Search Results for: "Andrés Manuel López Obrador"
A series of about three dozen government-written, free textbooks will be required reading for first through ninth grades in every school in Mexico starting on August 28. The books, issued by the López Obrador administration, contain glaring factual errors and criticize capitalism.
At least six migrants have died in the Rio Grande River in the last month. Four were found died, including a toddler, over the Fourth of July weekend—the same weekend a Texas State Trooper leaked information to the Houston Chronicle detailing the state’s policies that included pushing migrants into the river.
Corn is the most fundamental ingredient of Mexican cuisine, and heirloom varieties make up far less than one percent of total domestic corn production in Mexico. But for the first time in years, many are hopeful about the crop, with some in the academic and public sectors hoping to increase its production.
From 1998 to 2005, 49 elderly women were robbed and strangled in their homes in Mexico City by a serial killer dubbed the “Mataviejitas” (The Little Old Lady Killer), the subject of a Netflix documentary by director María José Cuevas.
Towering a couple of hours from one of the world’s largest cities, the Popocatepetl volcano has been coating nearby towns with ash and disrupting flights at Mexico City’s airport, the busiest in Latin America.
Mexican prosecutors announced Saturday night that they are withdrawing a case against a woman who was sentenced to six years in prison for killing a man as he raped and attacked her.
With the hope of finding their children dwindling, hundreds of parents whose children are missing marched through Mexico City demanding answers as the country observed Día de la Madre (Mother’s Day).
Mexico President Andrés Manuel López Obrador has again complained to the United States that the U.S. government is funding organizations opposed to his administration, this time in a letter to President Joe Biden.
U.S. and Mexican officials have agreed on new immigration policies meant to deter illegal border crossings while also opening up other pathways ahead of an expected increase in migrants following the end of pandemic restrictions next week.
Honduras, Nicaragua, and El Salvador’s nods to Russia and China are often read as a jealousy game in the U.S. bilateral relationship. Regional leaders claim sovereignty and multipolarity as their mantra. Experts say that non-ideological short-term calculus and a search for impunity are instead guiding their actions.
Mexico’s Supreme Court ruled Tuesday that last year’s transfer of the newly created National Guard from civilian to military control was unconstitutional, dealing a blow to President Andrés Manuel Lopez Obrador who created the security force in 2019.
A Mexican man said Monday that Mexico’s quasi-military National Guard opened fire on his SUV in the border city of Nuevo Laredo, killing his pregnant 15-year-old girlfriend and a 54-year-old friend, and wounding two other people.
Mexico’s top immigration official will face criminal charges in a fire that killed 40 migrants in Ciudad Juárez last month, with federal prosecutors saying he was remiss in not preventing the disaster despite earlier indications of problems at his agency’s detention centers.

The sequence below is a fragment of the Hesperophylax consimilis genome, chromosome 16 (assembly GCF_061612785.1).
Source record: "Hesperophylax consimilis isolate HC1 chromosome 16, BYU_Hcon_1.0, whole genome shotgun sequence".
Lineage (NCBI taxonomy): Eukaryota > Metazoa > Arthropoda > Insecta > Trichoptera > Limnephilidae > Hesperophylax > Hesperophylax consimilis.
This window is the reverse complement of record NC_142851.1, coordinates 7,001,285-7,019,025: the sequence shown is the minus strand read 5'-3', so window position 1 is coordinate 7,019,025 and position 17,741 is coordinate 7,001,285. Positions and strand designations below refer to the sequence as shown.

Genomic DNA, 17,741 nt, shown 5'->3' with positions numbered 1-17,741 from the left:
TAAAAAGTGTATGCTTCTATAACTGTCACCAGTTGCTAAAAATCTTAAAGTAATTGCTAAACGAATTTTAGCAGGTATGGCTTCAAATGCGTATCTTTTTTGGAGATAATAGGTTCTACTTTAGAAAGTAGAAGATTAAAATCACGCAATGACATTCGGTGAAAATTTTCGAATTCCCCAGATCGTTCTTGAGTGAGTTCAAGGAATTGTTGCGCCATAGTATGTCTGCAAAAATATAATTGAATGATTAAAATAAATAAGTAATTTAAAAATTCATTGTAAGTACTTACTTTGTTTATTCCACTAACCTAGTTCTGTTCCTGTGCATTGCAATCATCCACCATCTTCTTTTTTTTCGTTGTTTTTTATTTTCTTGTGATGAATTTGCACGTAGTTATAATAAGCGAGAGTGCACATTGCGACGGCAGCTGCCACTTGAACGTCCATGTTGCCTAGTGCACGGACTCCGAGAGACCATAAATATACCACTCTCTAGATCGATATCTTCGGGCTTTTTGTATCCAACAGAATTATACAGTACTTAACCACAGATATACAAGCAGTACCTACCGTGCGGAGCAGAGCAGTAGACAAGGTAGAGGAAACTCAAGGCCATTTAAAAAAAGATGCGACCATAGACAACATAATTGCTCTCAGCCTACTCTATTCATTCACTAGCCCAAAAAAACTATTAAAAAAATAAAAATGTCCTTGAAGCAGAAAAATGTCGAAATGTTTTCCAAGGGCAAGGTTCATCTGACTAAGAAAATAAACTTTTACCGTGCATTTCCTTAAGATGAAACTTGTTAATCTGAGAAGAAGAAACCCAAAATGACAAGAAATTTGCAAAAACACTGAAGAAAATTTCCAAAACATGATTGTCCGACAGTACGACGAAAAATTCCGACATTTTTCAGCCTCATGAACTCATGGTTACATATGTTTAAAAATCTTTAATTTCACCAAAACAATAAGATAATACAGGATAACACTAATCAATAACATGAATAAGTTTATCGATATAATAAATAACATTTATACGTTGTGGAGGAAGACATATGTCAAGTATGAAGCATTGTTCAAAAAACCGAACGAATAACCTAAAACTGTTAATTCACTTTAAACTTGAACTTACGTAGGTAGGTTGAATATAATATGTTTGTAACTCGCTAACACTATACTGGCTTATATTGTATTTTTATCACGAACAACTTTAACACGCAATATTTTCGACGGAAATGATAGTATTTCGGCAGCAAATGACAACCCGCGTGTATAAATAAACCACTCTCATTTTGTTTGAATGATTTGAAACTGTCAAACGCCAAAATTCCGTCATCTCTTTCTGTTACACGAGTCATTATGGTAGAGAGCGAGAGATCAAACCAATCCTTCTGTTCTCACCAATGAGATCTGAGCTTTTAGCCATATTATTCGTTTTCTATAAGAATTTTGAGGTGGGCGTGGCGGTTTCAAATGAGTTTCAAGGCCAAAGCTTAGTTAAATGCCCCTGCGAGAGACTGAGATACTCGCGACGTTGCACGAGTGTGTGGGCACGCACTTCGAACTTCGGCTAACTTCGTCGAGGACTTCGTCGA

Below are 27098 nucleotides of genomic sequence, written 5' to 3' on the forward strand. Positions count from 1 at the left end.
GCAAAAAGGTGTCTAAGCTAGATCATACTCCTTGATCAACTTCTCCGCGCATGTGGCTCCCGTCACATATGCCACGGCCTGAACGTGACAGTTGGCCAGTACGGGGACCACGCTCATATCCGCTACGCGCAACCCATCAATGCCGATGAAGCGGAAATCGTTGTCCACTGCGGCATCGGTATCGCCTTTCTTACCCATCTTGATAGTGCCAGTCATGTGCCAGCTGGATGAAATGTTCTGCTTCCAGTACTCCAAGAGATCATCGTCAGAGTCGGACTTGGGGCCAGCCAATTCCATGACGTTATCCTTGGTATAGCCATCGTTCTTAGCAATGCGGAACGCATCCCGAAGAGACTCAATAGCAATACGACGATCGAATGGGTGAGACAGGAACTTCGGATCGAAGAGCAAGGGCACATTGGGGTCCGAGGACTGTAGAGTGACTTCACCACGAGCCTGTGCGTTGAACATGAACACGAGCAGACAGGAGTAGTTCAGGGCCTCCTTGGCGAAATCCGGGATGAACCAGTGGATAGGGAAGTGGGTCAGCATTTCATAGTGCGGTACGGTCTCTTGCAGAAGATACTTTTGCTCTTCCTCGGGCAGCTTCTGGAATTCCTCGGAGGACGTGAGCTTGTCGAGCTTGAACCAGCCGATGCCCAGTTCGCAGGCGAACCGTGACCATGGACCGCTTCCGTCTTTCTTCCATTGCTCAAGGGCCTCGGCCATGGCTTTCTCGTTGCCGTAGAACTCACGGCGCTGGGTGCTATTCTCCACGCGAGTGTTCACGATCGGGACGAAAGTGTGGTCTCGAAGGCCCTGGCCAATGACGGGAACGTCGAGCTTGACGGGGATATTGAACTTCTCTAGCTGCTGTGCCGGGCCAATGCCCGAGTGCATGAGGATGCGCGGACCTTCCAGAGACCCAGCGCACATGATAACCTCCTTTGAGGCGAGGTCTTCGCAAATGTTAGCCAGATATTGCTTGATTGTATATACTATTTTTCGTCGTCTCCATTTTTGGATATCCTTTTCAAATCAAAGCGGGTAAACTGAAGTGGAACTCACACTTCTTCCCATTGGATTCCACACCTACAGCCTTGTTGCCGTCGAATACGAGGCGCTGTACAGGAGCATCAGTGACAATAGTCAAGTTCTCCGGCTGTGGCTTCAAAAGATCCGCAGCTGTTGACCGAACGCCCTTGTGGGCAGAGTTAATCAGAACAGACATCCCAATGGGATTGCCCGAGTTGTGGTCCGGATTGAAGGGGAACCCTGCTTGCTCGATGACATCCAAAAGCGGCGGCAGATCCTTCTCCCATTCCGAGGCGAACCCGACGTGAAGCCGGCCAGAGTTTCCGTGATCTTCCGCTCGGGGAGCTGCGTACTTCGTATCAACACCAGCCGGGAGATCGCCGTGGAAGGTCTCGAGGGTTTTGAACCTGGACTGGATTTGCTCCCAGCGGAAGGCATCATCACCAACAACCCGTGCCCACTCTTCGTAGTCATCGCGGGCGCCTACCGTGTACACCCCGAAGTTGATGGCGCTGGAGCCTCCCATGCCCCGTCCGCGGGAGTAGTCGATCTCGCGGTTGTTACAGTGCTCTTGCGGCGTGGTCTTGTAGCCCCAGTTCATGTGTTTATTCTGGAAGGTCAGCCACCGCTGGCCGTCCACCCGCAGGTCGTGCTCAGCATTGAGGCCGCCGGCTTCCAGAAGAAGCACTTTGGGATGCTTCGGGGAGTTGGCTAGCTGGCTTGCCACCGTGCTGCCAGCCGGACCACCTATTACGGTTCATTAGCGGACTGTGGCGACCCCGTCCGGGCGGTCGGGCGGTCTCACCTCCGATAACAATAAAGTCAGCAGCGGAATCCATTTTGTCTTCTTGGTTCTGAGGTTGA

Among the factors that led to the fire-related deaths of migrants in a detention facility in Juárez is the decadeslong immigration enforcement policies of the U.S. and Mexican governments that have seen the number of people kept in such facilities skyrocket.
Mexico’s president said Wednesday he opposes the criminal charges filed against former U.S. President Donald Trump, suggesting they were brought for political reasons during an electoral campaign.
President Andrés Manuel López Obrador has made completing the Mayan Train, a project that looks to connect parts of the Yucatán Peninsula and drive tourism in remote areas, has met with increasing resistance from the Indigenous people of the region.
A Mexican court issued arrest orders Thursday for six people in connection with the fire that killed 39 migrants at a detention facility this week in the border city of Ciudad Juárez, according to the federal prosecutor leading the investigation.
Mexico’s president said Wednesday that Peru’s ousted president, Pedro Castillo, remains “the legal and legitimate president” of that country and that he was jailed as part of a “coup,” saying that Peru’s current government is “racist” and had jailed Castillo because he is Indigenous.
After 38 migrants dead and 28 were seriously injured in a fire at a detention center in Ciudad Juárez late Monday, much of Mexico is wondering why authorities didn’t attempt to release the men before smoke filled the room and killed so many?
Migrants fearing deportation set mattresses ablaze at an immigration detention center in northern Mexico, starting a fire that left 39 dead, the president said Tuesday following one of the deadliest incidents ever at an immigration lockup in the country.
Mexico acknowledged Saturday it faces sanctions from the international wildlife body known as CITES for not doing enough to protect the vaquita, a porpoise that is the world’s smallest cetacean and most endangered marine mammal.